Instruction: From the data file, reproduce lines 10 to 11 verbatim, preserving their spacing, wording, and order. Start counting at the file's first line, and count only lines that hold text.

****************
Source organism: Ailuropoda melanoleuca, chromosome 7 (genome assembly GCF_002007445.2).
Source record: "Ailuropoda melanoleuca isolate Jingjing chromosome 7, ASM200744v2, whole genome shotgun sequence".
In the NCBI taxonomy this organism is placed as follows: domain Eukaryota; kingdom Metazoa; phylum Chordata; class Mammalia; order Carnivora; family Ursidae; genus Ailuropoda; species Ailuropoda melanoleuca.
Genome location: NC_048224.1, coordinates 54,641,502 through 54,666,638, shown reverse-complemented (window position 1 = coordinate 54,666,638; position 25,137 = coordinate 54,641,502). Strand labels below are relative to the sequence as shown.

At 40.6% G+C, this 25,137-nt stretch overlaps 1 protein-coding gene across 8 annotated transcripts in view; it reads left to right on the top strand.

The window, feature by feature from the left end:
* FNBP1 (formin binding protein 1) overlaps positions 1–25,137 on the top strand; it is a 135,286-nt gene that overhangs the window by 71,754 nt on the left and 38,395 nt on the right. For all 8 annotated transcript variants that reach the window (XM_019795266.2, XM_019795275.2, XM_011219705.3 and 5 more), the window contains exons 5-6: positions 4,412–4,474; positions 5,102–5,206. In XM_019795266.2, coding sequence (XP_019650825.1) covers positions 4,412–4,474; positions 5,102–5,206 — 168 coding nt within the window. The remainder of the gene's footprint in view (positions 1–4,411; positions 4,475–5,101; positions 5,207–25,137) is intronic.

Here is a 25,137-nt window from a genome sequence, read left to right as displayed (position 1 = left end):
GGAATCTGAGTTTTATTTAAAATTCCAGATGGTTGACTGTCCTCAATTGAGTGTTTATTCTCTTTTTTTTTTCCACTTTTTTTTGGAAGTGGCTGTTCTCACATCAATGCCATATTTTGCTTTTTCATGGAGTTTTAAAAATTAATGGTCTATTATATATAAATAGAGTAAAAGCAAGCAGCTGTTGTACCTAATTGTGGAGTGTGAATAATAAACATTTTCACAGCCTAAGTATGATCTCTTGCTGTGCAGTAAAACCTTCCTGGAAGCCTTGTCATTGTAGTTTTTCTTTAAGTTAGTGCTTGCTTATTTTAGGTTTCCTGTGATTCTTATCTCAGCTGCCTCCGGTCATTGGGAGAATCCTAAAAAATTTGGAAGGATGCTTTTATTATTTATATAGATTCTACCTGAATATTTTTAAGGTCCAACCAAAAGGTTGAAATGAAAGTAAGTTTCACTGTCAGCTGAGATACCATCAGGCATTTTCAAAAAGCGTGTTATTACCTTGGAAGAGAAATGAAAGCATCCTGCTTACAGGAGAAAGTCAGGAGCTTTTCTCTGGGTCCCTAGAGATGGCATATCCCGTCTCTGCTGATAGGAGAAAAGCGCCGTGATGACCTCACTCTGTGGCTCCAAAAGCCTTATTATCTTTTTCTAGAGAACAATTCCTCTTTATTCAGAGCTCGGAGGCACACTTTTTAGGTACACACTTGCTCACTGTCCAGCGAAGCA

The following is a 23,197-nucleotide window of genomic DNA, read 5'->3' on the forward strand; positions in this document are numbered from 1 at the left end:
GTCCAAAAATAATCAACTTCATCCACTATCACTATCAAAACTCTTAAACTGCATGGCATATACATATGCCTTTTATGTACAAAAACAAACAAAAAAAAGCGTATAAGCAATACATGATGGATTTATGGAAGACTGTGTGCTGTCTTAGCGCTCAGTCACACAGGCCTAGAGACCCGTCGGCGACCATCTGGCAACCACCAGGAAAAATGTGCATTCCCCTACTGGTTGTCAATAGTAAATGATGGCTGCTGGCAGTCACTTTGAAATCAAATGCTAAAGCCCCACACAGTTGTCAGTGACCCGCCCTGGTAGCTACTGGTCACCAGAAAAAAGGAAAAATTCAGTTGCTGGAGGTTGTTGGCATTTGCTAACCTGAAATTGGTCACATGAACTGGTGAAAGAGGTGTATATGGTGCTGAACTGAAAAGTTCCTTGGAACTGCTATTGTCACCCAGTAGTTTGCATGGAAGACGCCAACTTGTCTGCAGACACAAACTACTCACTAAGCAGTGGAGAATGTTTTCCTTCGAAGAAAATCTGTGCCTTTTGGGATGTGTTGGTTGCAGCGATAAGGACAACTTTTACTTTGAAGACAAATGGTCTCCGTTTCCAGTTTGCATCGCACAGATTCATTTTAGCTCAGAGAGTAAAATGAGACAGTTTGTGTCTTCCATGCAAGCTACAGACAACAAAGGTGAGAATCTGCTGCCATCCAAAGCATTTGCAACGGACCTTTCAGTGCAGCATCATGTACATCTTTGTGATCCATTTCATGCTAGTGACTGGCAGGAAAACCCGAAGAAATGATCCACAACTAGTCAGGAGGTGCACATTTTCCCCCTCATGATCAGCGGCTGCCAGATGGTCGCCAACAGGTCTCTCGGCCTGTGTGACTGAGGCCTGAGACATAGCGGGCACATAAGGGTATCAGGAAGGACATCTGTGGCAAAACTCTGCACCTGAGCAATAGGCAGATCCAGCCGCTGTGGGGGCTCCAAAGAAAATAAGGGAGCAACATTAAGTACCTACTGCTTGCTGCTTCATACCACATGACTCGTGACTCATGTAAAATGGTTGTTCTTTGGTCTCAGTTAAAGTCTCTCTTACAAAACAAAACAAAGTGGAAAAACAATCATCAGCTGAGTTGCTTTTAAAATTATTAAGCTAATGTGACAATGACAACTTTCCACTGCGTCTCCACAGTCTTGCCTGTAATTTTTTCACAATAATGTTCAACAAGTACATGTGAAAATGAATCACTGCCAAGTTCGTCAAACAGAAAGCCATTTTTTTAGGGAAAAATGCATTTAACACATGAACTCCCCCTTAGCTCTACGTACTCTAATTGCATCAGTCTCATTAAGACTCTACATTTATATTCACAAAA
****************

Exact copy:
The following is a 23,197-nucleotide window of genomic DNA, read 5'->3' on the forward strand; positions in this document are numbered from 1 at the left end:
GTCCAAAAATAATCAACTTCATCCACTATCACTATCAAAACTCTTAAACTGCATGGCATATACATATGCCTTTTATGTACAAAAACAAACAAAAAAAAGCGTATAAGCAATACATGATGGATTTATGGAAGACTGTGTGCTGTCTTAGCGCTCAGTCACACAGGCCTAGAGACCCGTCGGCGACCATCTGGCAACCACCAGGAAAAATGTGCATTCCCCTACTGGTTGTCAATAGTAAATGATGGCTGCTGGCAGTCACTTTGAAATCAAATGCTAAAGCCCCACACAGTTGTCAGTGACCCGCCCTGGTAGCTACTGGTCACCAGAAAAAAGGAAAAATTCAGTTGCTGGAGGTTGTTGGCATTTGCTAACCTGAAATTGGTCACATGAACTGGTGAAAGAGGTGTATATGGTGCTGAACTGAAAAGTTCCTTGGAACTGCTATTGTCACCCAGTAGTTTGCATGGAAGACGCCAACTTGTCTGCAGACACAAACTACTCACTAAGCAGTGGAGAATGTTTTCCTTCGAAGAAAATCTGTGCCTTTTGGGATGTGTTGGTTGCAGCGATAAGGACAACTTTTACTTTGAAGACAAATGGTCTCCGTTTCCAGTTTGCATCGCACAGATTCATTTTAGCTCAGAGAGTAAAATGAGACAGTTTGTGTCTTCCATGCAAGCTACAGACAACAAAGGTGAGAATCTGCTGCCATCCAAAGCATTTGCAACGGACCTTTCAGTGCAGCATCATGTACATCTTTGTGATCCATTTCATGCTAGTGACTGGCAGGAAAACCCGAAGAAATGATCCACAACTAGTCAGGAGGTGCACATTTTCCCCCTCATGATCAGCGGCTGCCAGATGGTCGCCAACAGGTCTCTCGGCCTGTGTGACTGAGGCCTGAGACATAGCGGGCACATAAGGGTATCAGGAAGGACATCTGTGGCAAAACTCTGCACCTGAGCAATAGGCAGATCCAGCCGCTGTGGGGGCTCCAAAGAAAATAAGGGAGCAACATTAAGTACCTACTGCTTGCTGCTTCATACCACATGACTCGTGACTCATGTAAAATGGTTGTTCTTTGGTCTCAGTTAAAGTCTCTCTTACAAAACAAAACAAAGTGGAAAAACAATCATCAGCTGAGTTGCTTTTAAAATTATTAAGCTAATGTGACAATGACAACTTTCCACTGCGTCTCCACAGTCTTGCCTGTAATTTTTTCACAATAATGTTCAACAAGTACATGTGAAAATGAATCACTGCCAAGTTCGTCAAACAGAAAGCCATTTTTTTAGGGAAAAATGCATTTAACACATGAACTCCCCCTTAGCTCTACGTACTCTAATTGCATCAGTCTCATTAAGACTCTACATTTATATTCACAAAA